Now let's once again change the scenario a bit.Suppose the demographic data set,DEMOG2 contains data on all employees,both active and inactive,and the EMPLOYEE data set contains data on only the active employees.You want to see all the data for active employees in one listing,and only the demographic data for the inactive employees in another listing.By introducing a few more tools of the SAS System,you can accomplish your goals easily.As usual,first we show you the code and then the explanation.
ExamplePROC SORT DATA=DEMOG2;
Now here's what's happening in the expanded DATA step.First of all, you are creating more than one SAS data set in the same DATA step.You do this by placing both data set names in the DATA statement.You control which variables get written to each data set with KEEP= or DROP= data set options and which observations get written to each one with OUTPUT statements later in the DATA step.
ACTIVE will contain all the variables that are in DEMOG2 and EMPLOYEE,whereas INACTIVE will only contain ID,GENDER, and STATE.The IN= data set option is associated with data set EMPLOYEE and will be true (equal to 1) if a contribution is being made from the EMPLOYEE data set for a given ID.
The next feature to explain is the OUTPUT statement.By default, the end of every DATA step has an implicit OUTPUT statement in it which adds each observation to the data set(s) being built.If an actual explicit OUTPUT statement is contained anywhere in the DATA step, then each observation is added to the data set(s) being built only as explicitly directed by an OUTPUT statement.
The IF ACT=1 part of the IF statement can also be written in a shorthand manner as: IF ACT (since ACT is a logical variable and if true (1), will satisfy the condition of the IF statement.)If the value of ACT is 1, the subsetting IF statement instructs the system to output (add) the observation being built to the ACTIVE data set only,not to the INACTIVE data set.
This will only be the case when EMPLOYEE adds data to the observation.In other words,the ACTIVE data set will only contain observations for those records found in EMPLOYEE.If the condition is not true (no data came from EMPLOYEE, only from DEMOG2),then ACT will be false (equal to 0) and the observation being built will only be output to the INACTIVE data set.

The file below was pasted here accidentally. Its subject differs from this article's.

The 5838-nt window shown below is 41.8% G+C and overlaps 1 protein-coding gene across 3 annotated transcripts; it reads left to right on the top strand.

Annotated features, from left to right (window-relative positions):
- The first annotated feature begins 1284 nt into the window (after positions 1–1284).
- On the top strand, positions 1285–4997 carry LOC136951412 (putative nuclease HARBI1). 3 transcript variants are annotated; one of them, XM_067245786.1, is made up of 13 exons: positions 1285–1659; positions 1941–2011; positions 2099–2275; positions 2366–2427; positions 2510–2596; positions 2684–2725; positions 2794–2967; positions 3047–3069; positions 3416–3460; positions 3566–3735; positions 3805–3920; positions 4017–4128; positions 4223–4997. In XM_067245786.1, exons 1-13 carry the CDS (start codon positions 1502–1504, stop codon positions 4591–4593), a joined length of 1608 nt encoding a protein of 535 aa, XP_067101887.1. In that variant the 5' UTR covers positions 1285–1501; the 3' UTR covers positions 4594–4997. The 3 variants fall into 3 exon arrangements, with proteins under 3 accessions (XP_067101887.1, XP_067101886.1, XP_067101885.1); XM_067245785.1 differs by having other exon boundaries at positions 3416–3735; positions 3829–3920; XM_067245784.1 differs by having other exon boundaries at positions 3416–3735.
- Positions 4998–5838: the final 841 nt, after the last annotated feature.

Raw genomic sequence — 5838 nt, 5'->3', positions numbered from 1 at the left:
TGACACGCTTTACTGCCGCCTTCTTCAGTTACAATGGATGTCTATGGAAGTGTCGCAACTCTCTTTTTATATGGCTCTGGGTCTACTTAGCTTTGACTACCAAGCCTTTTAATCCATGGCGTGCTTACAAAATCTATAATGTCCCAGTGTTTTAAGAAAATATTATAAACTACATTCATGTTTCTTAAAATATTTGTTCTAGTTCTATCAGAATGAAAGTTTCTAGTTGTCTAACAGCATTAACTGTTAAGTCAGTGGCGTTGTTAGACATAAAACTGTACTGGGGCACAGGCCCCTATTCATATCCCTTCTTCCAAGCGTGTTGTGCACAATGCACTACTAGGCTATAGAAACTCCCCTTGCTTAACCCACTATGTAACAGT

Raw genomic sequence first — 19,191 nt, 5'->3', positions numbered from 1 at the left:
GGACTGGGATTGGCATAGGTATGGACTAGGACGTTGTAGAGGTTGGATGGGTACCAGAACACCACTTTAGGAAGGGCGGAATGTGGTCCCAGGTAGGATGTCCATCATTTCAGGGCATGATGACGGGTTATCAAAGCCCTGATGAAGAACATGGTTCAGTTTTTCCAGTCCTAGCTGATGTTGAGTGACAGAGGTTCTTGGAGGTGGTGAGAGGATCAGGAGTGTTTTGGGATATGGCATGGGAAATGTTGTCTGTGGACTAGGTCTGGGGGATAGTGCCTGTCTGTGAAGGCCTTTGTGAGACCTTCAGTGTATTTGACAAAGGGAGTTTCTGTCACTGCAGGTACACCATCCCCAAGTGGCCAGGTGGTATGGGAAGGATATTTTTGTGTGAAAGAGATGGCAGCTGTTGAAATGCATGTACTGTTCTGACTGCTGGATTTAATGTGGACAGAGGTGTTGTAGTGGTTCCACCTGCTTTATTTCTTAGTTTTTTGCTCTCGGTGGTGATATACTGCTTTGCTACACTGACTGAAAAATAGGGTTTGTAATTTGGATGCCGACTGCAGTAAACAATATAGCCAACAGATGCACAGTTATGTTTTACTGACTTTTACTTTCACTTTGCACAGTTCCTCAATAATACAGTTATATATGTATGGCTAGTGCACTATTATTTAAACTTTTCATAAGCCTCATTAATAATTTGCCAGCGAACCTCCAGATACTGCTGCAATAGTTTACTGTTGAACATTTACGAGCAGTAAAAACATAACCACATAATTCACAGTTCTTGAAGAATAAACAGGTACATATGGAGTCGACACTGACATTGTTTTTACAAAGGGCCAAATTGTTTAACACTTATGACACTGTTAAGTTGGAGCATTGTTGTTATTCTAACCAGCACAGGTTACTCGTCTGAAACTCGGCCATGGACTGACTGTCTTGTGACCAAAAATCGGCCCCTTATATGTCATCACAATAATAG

There is also something of importance to note here in the PROC PRINTstatements.You must explicitly tell the system which data set to print with the DATA= option.By default (no DATA= option),the PRINT procedure operates on the last data set created in the code.Since you are creating more than one data set, you have to be explicit. Here is the output:
Output from Example-Creating More Than One Data Set at a Time
What If the BY Variable Has a Different Name in Each Data Set?
Let's throw another monkey wrench into the mix.Suppose you have to merge two data sets on a common identifier, but this identifier has a different variable name in each of the two data sets.Let's say you have a variable called EMP_ID in data set ONE and a variable called EMP_NUM in data set TWO.
They both represent employee identification numbers but have different variable names. Since you need to have the same variable name in both data sets to use as a BY variable, you have to change one of the names. Easy. Here's how: (let's assume that the two data sets are already sorted,ONE by EMPJD and TWO by EMP_NUM.)
As you can see,the solution is to use the RENAME=(old_name=new_name) data set option following the data set name containing the variable to be
renamed.The renaming is temporary for data set TWO in this case since it is not being output; it is only serving as input to the merging process being used to build data set COMBINED.
Data set COMBINED contains a variable called EMPJD; it does not contain a variable called EMP_NUM.All of the data set options are placed in parentheses.In addition,some of the options such as RENAME= have the list of old and new variable names in their own set of parentheses.Be careful with the parentheses. "Table Lookup," contains examples of merging with more than one BY variable.
Merging Data Sets That Contain Variables with the Same Name,Not Used as BY Variables
Time for one more complication before getting on to the last topic in this chapter.If both data sets being merged contain a variable of the same name other than the BY variable,the rule is that the variable in question in the resulting merged data set will take on values from the last data set named in the MERGE statement.
This potentially can present a problem if there are missing values in the last named data set. There are numerous ways to code around this problem,such as using the RENAME= data set option to keep both versions of the duplicated variable by renaming one of them,or by using a series of IF-THEN/ELSEstatements to check on missing values.There is one specialized situation,
however, where the SAS System provides a method that deals with this,as well as other possible problems.
SAS Programming Related Tutorials
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Sas Programming Tutorial
Input And Infile
Set, Merge, And Update
Table Lookup Tools
Proc Means And Proc Uimivariate
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